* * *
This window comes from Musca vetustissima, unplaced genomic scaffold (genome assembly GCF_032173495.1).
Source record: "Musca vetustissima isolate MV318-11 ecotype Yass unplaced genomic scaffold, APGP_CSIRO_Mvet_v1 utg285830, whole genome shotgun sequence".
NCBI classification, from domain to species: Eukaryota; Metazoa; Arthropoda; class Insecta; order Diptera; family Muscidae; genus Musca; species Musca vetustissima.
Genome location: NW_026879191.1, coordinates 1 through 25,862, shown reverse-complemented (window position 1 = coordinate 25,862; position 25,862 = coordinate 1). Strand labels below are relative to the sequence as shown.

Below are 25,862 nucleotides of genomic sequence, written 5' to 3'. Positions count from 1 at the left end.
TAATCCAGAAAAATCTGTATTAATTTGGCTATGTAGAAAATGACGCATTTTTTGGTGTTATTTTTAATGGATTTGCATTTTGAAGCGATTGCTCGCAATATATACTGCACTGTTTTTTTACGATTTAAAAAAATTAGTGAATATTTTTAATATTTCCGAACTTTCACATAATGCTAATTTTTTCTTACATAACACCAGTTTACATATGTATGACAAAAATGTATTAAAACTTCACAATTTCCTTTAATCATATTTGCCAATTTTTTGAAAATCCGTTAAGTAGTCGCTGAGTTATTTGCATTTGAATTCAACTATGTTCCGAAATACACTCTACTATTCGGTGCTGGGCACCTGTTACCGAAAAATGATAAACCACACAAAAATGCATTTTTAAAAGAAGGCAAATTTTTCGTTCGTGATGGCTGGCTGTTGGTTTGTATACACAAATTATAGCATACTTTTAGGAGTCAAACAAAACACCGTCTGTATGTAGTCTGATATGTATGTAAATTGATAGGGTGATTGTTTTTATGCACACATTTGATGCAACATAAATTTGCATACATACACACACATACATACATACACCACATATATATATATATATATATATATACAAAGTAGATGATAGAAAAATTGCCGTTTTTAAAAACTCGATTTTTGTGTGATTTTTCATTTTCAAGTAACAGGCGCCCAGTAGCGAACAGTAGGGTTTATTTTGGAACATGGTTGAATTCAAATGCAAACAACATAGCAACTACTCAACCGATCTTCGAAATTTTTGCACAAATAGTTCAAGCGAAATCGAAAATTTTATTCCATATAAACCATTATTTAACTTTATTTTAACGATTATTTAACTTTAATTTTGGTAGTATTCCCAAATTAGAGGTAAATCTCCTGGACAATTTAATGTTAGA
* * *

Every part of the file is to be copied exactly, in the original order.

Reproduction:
This window comes from Musca vetustissima, unplaced genomic scaffold (genome assembly GCF_032173495.1).
Source record: "Musca vetustissima isolate MV318-11 ecotype Yass unplaced genomic scaffold, APGP_CSIRO_Mvet_v1 utg285830, whole genome shotgun sequence".
NCBI classification, from domain to species: Eukaryota; Metazoa; Arthropoda; class Insecta; order Diptera; family Muscidae; genus Musca; species Musca vetustissima.
Genome location: NW_026879191.1, coordinates 1 through 25,862, shown reverse-complemented (window position 1 = coordinate 25,862; position 25,862 = coordinate 1). Strand labels below are relative to the sequence as shown.

Below are 25,862 nucleotides of genomic sequence, written 5' to 3'. Positions count from 1 at the left end.
TAATCCAGAAAAATCTGTATTAATTTGGCTATGTAGAAAATGACGCATTTTTTGGTGTTATTTTTAATGGATTTGCATTTTGAAGCGATTGCTCGCAATATATACTGCACTGTTTTTTTACGATTTAAAAAAATTAGTGAATATTTTTAATATTTCCGAACTTTCACATAATGCTAATTTTTTCTTACATAACACCAGTTTACATATGTATGACAAAAATGTATTAAAACTTCACAATTTCCTTTAATCATATTTGCCAATTTTTTGAAAATCCGTTAAGTAGTCGCTGAGTTATTTGCATTTGAATTCAACTATGTTCCGAAATACACTCTACTATTCGGTGCTGGGCACCTGTTACCGAAAAATGATAAACCACACAAAAATGCATTTTTAAAAGAAGGCAAATTTTTCGTTCGTGATGGCTGGCTGTTGGTTTGTATACACAAATTATAGCATACTTTTAGGAGTCAAACAAAACACCGTCTGTATGTAGTCTGATATGTATGTAAATTGATAGGGTGATTGTTTTTATGCACACATTTGATGCAACATAAATTTGCATACATACACACACATACATACATACACCACATATATATATATATATATATATATACAAAGTAGATGATAGAAAAATTGCCGTTTTTAAAAACTCGATTTTTGTGTGATTTTTCATTTTCAAGTAACAGGCGCCCAGTAGCGAACAGTAGGGTTTATTTTGGAACATGGTTGAATTCAAATGCAAACAACATAGCAACTACTCAACCGATCTTCGAAATTTTTGCACAAATAGTTCAAGCGAAATCGAAAATTTTATTCCATATAAACCATTATTTAACTTTATTTTAACGATTATTTAACTTTAATTTTGGTAGTATTCCCAAATTAGAGGTAAATCTCCTGGACAATTTAATGTTAGA